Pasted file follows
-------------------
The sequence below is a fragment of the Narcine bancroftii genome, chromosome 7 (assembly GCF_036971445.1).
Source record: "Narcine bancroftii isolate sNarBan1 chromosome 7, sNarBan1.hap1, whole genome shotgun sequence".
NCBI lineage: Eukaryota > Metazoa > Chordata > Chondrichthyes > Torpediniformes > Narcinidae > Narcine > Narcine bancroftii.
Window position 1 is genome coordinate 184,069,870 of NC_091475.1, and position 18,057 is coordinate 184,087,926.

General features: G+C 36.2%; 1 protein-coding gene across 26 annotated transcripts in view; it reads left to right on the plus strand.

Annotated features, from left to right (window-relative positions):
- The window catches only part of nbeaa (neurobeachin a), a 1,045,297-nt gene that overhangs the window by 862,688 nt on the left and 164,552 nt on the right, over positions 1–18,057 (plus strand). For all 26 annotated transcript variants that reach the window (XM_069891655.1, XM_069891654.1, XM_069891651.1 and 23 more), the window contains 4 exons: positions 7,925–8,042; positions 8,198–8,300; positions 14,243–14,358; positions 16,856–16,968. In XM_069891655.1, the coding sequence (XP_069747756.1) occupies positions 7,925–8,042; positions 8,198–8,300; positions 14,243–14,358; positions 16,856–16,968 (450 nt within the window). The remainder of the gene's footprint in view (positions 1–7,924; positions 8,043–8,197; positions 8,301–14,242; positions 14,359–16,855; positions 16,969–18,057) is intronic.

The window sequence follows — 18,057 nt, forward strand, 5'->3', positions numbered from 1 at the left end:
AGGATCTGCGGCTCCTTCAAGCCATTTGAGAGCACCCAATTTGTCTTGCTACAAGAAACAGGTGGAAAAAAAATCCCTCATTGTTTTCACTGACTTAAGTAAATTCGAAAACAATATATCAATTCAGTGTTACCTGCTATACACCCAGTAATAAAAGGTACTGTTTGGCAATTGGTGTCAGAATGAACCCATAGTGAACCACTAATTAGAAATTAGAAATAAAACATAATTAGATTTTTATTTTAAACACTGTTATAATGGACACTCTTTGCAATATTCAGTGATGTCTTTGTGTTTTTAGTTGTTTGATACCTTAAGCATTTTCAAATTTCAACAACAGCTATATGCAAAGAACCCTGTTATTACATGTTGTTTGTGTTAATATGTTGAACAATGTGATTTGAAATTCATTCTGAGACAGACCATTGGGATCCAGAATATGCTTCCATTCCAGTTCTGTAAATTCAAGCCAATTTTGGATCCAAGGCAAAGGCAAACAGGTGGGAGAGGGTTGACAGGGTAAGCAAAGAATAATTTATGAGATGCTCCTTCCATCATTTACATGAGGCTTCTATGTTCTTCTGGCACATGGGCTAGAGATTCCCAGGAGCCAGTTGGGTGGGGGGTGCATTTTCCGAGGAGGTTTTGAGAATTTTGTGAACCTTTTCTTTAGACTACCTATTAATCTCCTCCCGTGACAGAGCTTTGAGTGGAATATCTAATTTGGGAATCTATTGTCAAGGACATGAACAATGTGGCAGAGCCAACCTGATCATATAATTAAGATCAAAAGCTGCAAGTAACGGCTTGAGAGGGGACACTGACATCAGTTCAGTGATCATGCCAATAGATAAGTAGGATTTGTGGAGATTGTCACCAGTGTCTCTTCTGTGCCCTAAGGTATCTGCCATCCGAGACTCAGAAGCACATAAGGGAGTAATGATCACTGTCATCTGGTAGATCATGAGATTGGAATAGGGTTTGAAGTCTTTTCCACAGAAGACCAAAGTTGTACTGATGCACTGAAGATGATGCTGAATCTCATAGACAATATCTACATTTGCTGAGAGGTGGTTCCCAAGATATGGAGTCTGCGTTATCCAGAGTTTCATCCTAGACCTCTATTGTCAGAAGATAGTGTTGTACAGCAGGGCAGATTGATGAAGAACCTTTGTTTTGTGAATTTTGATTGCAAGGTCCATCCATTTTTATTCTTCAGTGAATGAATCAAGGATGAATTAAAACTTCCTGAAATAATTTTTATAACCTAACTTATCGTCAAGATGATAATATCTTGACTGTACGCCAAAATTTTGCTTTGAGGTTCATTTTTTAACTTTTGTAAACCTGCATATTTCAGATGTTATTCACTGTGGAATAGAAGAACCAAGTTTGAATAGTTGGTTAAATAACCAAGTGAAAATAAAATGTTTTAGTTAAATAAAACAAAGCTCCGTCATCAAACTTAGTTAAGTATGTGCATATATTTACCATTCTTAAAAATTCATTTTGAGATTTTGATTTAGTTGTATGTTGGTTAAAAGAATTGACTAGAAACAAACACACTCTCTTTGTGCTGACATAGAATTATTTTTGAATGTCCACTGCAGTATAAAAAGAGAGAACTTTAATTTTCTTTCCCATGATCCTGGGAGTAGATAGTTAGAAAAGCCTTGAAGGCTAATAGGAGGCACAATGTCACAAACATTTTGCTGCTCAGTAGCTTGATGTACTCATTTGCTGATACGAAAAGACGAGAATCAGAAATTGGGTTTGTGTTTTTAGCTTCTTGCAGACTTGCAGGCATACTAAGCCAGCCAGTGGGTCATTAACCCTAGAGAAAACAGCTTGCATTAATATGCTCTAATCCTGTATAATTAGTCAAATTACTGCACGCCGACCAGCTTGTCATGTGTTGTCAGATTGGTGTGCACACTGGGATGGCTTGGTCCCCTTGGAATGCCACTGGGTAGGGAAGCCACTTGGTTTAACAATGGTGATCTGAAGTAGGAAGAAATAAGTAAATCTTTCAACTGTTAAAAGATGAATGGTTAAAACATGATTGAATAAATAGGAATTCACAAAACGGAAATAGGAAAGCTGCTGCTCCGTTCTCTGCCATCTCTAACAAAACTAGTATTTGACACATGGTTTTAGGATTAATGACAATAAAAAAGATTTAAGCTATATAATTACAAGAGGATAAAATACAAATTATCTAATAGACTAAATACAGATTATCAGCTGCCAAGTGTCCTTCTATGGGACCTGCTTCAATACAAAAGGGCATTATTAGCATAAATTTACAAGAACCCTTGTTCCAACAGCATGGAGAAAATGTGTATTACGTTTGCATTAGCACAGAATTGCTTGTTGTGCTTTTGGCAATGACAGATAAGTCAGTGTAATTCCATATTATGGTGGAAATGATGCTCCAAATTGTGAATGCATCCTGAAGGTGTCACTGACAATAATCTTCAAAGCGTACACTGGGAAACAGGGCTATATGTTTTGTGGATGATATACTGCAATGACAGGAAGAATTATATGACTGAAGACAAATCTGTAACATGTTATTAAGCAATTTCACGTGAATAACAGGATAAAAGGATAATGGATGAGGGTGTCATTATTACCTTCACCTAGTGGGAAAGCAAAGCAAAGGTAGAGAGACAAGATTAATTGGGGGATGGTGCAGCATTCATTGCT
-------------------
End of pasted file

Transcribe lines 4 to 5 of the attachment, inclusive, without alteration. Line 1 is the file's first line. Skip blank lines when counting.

Window position 1 is genome coordinate 184,069,870 of NC_091475.1, and position 18,057 is coordinate 184,087,926.

General features: G+C 36.2%; 1 protein-coding gene across 26 annotated transcripts in view; it reads left to right on the plus strand.